While I have suggested earlier in the article that outside events don’t make or break us—while outlining a few exceptions—there are a few scenarios that I have neglected to mention. A 2010 study revealed that money canmake us happier, but only up to a point. Once we have our basic needs taken care of, money doesn’t directly add to our happiness. A more recent study, however, posits that earning more can increase our happiness—even beyond previously established cut-offs—especially if we value financial security. Money gives us options that we may not otherwise have, such as the ability to safely ride out a period of unemployment. It can also be quite valuable if it is used to purchase experiences rather than accumulate material goods. Also, enjoying the work we do can be a big factor in our overall happiness.
However, the most important factor when it comes to happiness is perhaps the most neglected: having a sense of community and good social relationships. An 80-year longitudinal study from Harvard University discovered that people with healthy relationships lived longer and experienced better physical and mental health. This is likely because investing in relationships can add meaning to our lives and help us to deal with the ups and downs of life. The Harvard study, among others, has shown that loneliness can shorten our lives. Loneliness is defined as a feeling of aloneness, regardless of the amount of social interaction an individual maintains.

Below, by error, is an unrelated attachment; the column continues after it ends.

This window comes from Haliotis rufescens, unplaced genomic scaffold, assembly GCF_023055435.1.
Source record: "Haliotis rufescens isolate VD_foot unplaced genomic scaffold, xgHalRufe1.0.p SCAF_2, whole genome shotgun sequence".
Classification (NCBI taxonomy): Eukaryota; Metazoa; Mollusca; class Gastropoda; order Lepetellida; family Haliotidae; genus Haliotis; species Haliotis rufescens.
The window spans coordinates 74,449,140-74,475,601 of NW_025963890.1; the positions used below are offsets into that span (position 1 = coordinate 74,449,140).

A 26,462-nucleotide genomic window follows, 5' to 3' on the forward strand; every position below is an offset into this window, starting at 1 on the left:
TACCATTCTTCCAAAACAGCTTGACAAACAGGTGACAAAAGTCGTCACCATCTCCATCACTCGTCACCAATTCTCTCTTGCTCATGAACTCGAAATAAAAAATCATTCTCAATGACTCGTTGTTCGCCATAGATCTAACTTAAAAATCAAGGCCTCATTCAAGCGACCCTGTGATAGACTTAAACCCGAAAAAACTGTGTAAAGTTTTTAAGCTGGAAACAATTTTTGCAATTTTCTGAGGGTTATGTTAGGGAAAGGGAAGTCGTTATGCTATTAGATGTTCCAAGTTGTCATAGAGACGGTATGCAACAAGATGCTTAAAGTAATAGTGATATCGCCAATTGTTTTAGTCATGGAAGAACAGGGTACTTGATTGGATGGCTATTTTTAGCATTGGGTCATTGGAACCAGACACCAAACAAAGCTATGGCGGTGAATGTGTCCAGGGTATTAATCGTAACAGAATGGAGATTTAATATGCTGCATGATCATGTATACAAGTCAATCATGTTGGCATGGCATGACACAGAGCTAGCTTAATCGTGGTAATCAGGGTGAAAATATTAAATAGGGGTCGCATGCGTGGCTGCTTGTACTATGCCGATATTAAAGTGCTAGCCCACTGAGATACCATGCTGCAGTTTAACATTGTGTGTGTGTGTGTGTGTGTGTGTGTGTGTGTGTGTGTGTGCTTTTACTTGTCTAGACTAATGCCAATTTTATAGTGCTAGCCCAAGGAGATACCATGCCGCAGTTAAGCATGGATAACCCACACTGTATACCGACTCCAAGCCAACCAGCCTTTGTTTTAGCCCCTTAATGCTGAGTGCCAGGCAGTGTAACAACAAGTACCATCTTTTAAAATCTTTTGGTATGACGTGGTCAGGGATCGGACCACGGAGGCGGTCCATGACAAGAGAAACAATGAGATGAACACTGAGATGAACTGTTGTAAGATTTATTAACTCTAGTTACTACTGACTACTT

I wrote earlier about goals. While it can be important to set goals and reach them, there are other more crucial factors when it comes to happiness. Even when it comes to setting goals, it is important to keep in mind that setting overly strict goals can lead to hyperfocus and an unwillingness to adapt to change. Extrinsic motivation—that is, motivation associated with external pressure to perform—has been demonstrated to be less effective in helping us to find creative solutions than intrinsic motivation, which involves us seeking to perform well because of our own values.
In summary, it seems that we often don’t know what we want. We chase external rewards and markers of success, without paying attention to the things that add meaning to our lives. In addition to my regular Stoic reading, I’ve been reading “Happy: Why More or Less Everything is Absolutely Fine” by Derren Brown. The book leans heavily on Stoic principles but pulls lessons from multiple authors and schools of philosophy. I would recommend it as reading for anyone who is feeling stuck in life.